Power stations based in other countries should be allowed to bid for UK energy subsidies to help bring down electricity bills and meet our decarbonisation targets.
Getting Interconnected encourages the government to open up the new capacity market to overseas power stations. The electricity would then supply the British market via undersea power cables – interconnectors.
By tapping into electricity from cheaper European markets, British consumers could save money. There are different estimates of the scale of these benefits, ranging up to £1 billion per year according to a National Grid estimate. Interconnectors could also help the UK reach its ambitious climate targets more cost-effectively by making zero-carbon electricity generated by countries such as Iceland and Norway accessible to British consumers. This imported power is likely to be cheaper than subsidising expensive local power sources. For example, while offshore wind currently costs the UK £85 per tonne of carbon that is saved, an interconnector between Great Britain and Norway would cost just £17. Costs for newer technologies may fall over time, and this underlines the importance of getting different technologies to compete as soon as possible.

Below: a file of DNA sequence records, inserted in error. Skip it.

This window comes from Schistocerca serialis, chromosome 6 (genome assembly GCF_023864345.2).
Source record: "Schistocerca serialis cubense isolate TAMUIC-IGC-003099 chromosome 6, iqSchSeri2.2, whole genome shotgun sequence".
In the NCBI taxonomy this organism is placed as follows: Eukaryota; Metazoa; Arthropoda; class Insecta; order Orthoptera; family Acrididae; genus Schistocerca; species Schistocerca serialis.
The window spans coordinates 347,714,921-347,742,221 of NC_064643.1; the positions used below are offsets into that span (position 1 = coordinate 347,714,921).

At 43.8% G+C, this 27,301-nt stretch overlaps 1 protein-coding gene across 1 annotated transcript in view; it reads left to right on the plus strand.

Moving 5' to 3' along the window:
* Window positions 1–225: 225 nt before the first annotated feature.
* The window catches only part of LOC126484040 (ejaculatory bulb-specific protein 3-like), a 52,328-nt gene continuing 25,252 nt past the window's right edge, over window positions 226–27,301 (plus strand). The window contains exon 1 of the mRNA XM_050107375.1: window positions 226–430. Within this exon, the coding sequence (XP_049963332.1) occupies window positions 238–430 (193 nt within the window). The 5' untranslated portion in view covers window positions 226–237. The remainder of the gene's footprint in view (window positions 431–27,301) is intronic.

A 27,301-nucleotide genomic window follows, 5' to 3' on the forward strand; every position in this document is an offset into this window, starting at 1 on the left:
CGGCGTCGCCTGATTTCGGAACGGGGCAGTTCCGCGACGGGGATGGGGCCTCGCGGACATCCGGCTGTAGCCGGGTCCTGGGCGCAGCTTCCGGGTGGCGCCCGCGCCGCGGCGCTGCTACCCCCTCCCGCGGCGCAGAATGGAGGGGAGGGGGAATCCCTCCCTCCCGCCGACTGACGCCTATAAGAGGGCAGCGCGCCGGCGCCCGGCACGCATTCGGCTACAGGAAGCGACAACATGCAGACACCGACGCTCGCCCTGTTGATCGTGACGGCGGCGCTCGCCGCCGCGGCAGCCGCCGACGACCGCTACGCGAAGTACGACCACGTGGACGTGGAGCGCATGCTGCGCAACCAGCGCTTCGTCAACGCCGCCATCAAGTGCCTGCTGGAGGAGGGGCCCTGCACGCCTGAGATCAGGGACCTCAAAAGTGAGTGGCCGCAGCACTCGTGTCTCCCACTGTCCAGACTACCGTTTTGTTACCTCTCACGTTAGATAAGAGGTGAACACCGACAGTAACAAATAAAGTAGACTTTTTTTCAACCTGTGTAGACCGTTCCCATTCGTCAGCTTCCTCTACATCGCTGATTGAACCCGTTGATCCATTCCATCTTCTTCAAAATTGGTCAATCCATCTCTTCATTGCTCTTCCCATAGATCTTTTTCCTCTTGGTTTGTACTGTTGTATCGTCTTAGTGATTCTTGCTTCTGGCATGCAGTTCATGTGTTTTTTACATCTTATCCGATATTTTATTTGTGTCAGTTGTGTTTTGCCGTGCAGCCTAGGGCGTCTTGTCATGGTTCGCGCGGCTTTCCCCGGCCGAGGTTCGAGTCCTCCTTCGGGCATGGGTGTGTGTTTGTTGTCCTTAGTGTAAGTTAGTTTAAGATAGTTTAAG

Despite the promise, unnecessary regulatory and policy barriers are preventing the rapid expansion of new interconnection. These include:
- European regulations which limit profits on interconnectors make investing in interconnection less attractive to potential backers.
- The new market Britain has introduced to subsidise generation capacity. Neither interconnectors nor overseas power stations are able to enter the first auctions this year. The government is looking for ways to allow overseas participation in the future. The report recommends that overseas generators, rather than interconnectors, should be allowed to compete in the capacity market, and endorses ways to ensure that revenue supports development of new interconnector links.